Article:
Your Stories - #2

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Rarely do we see wounds that are still open. People love to hear about the final ending.”
— Brene Brown

This week another follower was kind enough to share what she has been going through with her mental health. I am so in awe of how brave, strong and amazing you guys are. Thank you to the brave women who shared her story for you all this week (if you want to share your story email me at emma@withacitydream.com). To this writer - I am sending you so much love!!


     "It was in the fifth grade when others began to notice a difference in me, and I began to notice one in myself. I was no longer participating in daily activities at school, like going outside for recess, but rather I would stay inside and spend time with the teacher. It wasn’t that I didn’t want to spend time with others, I just couldn’t find the energy in myself to do those things anymore. This would be the beginning of what would be a long journey ahead of me, one that I continue to work hard to beat to this day.

        In the seventh grade, I was diagnosed with clinical depression. This is when I began treatment with my first therapist, and officially knew what was actually going on with me. I was prescribed anti-depressants and was attending therapy every other week to get me back on a normal path. I was struggling with self-harm and thoughts of suicide, and overall just had a lot of anger in me. Part of the reason I have depression is because of biology and a history of depression in my family, but the other reason was very situational. There were certain events that triggered the depression inside of me. At this point in my life, I was being severely bullied to the point of having to transfer schools to escape what I was going through. I was feeling sad, alone, and had an overall feeling of emptiness inside of me. Some of my thoughts would include things like telling myself how worthless I am, how I lack a purpose in this life, and things would be better off without me. However, I still continued to push forward.

         All throughout high school I continued to struggle with my depression, suicidal thoughts, and self-harm. It was not until this past year that I really began to work hard to make a difference for myself in terms of my mental health. After going through the traumatic experience of having a physically and mentally abusive relationship with an ex-boyfriend, I sought help from a number of counsellors and therapists to heal all the damage I had been through throughout my life. I found a therapist through Aurora Mental Health Center who I worked really well with, and she helped me realize that only I can really control how I feel about things. She didn’t look at me as my mental illness, but rather as someone who just needed a little help. Through my work with her, I realized that I needed to change my perspective on life and focus on all of the good things that I had around me.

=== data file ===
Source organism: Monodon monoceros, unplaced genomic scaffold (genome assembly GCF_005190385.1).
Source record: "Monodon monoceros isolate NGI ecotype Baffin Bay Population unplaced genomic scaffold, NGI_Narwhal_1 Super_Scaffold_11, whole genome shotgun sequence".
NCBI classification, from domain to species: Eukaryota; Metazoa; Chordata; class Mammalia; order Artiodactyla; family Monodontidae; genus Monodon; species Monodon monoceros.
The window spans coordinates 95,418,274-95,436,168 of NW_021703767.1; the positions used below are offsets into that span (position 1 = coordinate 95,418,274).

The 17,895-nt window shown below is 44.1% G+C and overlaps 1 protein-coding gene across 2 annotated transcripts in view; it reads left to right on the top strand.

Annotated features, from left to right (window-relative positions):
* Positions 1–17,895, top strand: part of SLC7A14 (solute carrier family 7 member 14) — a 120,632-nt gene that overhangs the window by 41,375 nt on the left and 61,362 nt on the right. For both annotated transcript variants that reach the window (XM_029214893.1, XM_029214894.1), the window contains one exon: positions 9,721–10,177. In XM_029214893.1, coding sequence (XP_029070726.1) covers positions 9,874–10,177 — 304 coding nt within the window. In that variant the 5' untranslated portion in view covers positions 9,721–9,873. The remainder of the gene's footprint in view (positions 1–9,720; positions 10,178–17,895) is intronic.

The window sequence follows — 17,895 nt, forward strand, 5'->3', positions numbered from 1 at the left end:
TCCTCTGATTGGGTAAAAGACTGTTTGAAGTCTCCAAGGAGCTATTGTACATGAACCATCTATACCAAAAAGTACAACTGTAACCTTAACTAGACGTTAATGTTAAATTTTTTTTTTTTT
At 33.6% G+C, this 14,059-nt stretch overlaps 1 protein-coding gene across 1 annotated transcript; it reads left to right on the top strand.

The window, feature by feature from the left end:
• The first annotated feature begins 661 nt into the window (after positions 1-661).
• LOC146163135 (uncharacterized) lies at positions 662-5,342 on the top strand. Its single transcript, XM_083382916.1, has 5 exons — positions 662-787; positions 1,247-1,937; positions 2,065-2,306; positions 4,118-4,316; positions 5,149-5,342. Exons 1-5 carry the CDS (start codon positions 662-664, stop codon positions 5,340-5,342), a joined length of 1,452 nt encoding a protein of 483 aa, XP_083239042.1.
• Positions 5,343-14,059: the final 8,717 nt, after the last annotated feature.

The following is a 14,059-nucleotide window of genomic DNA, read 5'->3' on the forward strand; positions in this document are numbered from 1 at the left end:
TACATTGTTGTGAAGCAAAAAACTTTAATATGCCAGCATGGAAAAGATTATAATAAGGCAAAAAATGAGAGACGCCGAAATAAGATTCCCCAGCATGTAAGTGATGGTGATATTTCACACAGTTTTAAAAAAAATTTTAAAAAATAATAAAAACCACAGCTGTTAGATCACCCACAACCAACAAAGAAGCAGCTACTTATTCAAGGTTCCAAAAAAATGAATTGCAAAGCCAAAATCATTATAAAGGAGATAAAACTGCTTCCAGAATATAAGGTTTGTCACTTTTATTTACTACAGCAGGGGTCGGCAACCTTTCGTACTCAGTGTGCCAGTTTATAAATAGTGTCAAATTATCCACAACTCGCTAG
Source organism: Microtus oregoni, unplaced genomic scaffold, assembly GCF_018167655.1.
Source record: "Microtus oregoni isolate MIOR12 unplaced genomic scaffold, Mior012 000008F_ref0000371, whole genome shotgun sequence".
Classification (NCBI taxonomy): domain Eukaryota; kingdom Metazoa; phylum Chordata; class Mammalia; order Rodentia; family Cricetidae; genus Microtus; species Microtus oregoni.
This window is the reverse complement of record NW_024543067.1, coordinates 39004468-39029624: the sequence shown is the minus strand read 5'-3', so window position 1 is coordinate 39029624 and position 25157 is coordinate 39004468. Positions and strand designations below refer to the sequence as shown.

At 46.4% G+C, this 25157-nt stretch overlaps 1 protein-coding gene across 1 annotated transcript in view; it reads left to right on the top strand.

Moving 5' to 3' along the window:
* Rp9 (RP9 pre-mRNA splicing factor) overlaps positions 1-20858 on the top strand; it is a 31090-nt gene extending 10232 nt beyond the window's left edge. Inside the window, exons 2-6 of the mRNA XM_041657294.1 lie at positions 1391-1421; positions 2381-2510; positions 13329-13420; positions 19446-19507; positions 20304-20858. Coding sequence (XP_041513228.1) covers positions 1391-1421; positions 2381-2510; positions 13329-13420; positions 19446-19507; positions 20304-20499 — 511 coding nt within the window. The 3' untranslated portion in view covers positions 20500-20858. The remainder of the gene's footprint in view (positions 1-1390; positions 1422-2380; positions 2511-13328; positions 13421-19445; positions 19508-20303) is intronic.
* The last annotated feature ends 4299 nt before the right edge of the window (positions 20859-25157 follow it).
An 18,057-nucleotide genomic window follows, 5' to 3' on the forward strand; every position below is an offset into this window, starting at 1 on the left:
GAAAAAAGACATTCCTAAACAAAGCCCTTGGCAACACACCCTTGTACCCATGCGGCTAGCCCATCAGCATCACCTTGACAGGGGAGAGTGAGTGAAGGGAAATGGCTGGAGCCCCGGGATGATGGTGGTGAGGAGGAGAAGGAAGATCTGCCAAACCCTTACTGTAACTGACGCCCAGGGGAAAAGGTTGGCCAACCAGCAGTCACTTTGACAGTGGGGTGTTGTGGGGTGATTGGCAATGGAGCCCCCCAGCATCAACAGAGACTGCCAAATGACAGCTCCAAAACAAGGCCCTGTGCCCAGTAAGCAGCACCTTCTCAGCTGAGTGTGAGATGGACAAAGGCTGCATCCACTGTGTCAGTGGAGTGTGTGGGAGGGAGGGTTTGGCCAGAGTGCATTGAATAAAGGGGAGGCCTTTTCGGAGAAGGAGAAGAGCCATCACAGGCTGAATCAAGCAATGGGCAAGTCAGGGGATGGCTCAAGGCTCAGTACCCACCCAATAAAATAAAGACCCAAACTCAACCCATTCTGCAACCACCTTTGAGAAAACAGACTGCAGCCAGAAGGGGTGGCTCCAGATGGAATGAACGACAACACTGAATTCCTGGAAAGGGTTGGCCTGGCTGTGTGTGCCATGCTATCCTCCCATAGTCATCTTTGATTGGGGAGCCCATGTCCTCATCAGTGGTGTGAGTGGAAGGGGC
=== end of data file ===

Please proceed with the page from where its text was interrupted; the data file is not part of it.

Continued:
As of today, I am 21 years old and currently studying abroad in Sydney, Australia. When I was 12, I would never have expected this for myself. I used to find it difficult to look ahead at the next year, or even the next five. Although I still struggle with depression from time to time, I find it easier to cope with now that I have good mechanisms in place for myself and a strong support system to back me. The biggest piece of advice I can give to others on how to live with depression is to find others who bring positivity to your life, whether it is through friendships or personal relationships. Having constant positivity has helped me get through some of the darkest times in my life, even when I didn’t necessarily want to hear it. My other piece of advice is that if you do self-harm, you need to put an end to it. It is a tactic that so many people use to try and focus on a physical pain and avoid the pain inside of themselves. I covered some old self-harm scars with a tattoo that says, “Be kind”, not only to myself, but to others, too.

 I encourage others to seek help if they need it, and if you see someone struggling, reach out. It is important to talk about things like this, even if it is a little uncomfortable at first. But it was things like others reaching out to me or me talking to others who share similar struggles as I do that saved my life in the long run. "



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